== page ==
A Portlethen mum who had to say goodbye to her prematurely born son only moments after saying hello is looking for support to comfort other parents in the similar agonising situation she found herself and her partner in two years ago.
Kirsty Mills-Bishop went into early labour with twins in December 2010 at only 24 weeks.
The 32-year-old went through what she describes as 78 “terrifying and painful” hours of labour before giving birth to twin boys.
The former Portlethen Academy pupil named the boys Aiden and Kai and at 25 weeks, Aiden weighed only 1lb 9oz and twin brother Kai weighed 1lb 10oz.
Both sons were immediately whisked away to two teams of neonatal doctors and nurses to be cared for.
Miss Mills-Bishop said: “After an agonising wait we were delivered the devastating and life changing news that our precious son Aiden had not made it and passed away whilst with the staff, we were heartbroken.”
The couple’s other son Kai went on a rollercoaster journey whilst in Aberdeen Neonatal Unit.
He had infections, blood transfusions, a double hernia operation and almost constant oxygen support to name only a few, and after 14 weeks, Kirsty and her partner Jack Cox were finally able to take him home.
Whilst the couple spent time anxiously in the unit awaiting news on their new arrival, they looked at photos on the walls of other babies who had made it home and read encouraging stories on the Friends of the Special Nursery web site which Kirsty said gave them hope and comfort that there were others who had been in the same situation as them and also gave them hope that they might get Kai home.
They did, and Kai will be celebrating his second birthday in December.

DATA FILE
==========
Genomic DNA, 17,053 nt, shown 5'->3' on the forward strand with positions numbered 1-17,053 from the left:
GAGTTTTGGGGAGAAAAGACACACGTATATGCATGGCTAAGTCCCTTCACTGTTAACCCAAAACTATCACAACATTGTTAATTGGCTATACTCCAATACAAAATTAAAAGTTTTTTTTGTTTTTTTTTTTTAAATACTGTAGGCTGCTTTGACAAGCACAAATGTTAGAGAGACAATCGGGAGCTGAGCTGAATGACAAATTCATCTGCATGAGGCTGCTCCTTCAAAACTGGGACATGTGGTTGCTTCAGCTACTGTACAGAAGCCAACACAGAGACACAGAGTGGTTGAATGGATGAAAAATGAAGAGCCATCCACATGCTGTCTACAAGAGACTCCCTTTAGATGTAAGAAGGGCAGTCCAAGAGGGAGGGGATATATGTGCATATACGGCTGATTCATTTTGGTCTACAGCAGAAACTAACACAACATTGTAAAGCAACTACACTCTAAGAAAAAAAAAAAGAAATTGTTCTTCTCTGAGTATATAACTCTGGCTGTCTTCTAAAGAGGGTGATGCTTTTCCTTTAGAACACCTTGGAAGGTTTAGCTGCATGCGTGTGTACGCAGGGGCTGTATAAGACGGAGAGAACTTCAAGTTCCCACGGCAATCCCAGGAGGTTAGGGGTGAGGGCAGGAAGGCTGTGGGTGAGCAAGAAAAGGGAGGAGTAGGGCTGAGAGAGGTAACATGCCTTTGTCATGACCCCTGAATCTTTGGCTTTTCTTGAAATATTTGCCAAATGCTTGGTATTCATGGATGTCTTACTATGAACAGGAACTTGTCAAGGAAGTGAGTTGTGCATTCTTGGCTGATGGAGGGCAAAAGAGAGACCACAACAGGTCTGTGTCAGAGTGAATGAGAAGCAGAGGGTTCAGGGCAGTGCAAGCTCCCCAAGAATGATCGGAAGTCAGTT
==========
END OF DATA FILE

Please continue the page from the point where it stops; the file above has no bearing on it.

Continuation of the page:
Kirsty previously told the Leader: “Kai would not be here without the Doctors and Nurses from the Neonatal Unit. SANDS (Still Born and Neonatal Death) Aberdeen and Friends of the Special Nursery have also been such a great help with helping me cope with what happened to Aiden.”
Now, Kirsty has put the two ideas that helped comfort her in hospital together and come up with an idea.
Kirsty has started work on making up scrapbooks to be filled with photographs and stories of babies who have spent time in Aberdeen neonatal unit to give comfort to other parents going through any situation where their baby is being cared for in the unit.
Kirsy said: “Everyone’s story is so very special and we hope that sharing them can give some hope and inspiration to others in the same position.”
For this to happen, Kirsty has come together with Aberdeen Neonatal Charity - The Friends of the Special Nursery - to look for stories and photographs of babies who have been in the Aberdeen Neonatal unit and helped along by the hardworking nurses and doctors.
Kirsty said: “It would be great to get some families who have been in the unit either now or years ago. For example if their miracle babies are now in school, university and so on, or even now have families of their own now.”
The scrapbooks will then be available for other parents to look at and be comforted by if they find themselves in the Neonatal Unit.
If your baby was a “miracle baby” in Aberdeen Neonatal Unit - no matter how long ago - or if you know someone who was (with permission) and would be willing for it to be featured in Kirsty’s creative idea, she would be happy to hear from you.
Kirsty can be contacted through email at: firstname.lastname@example.org.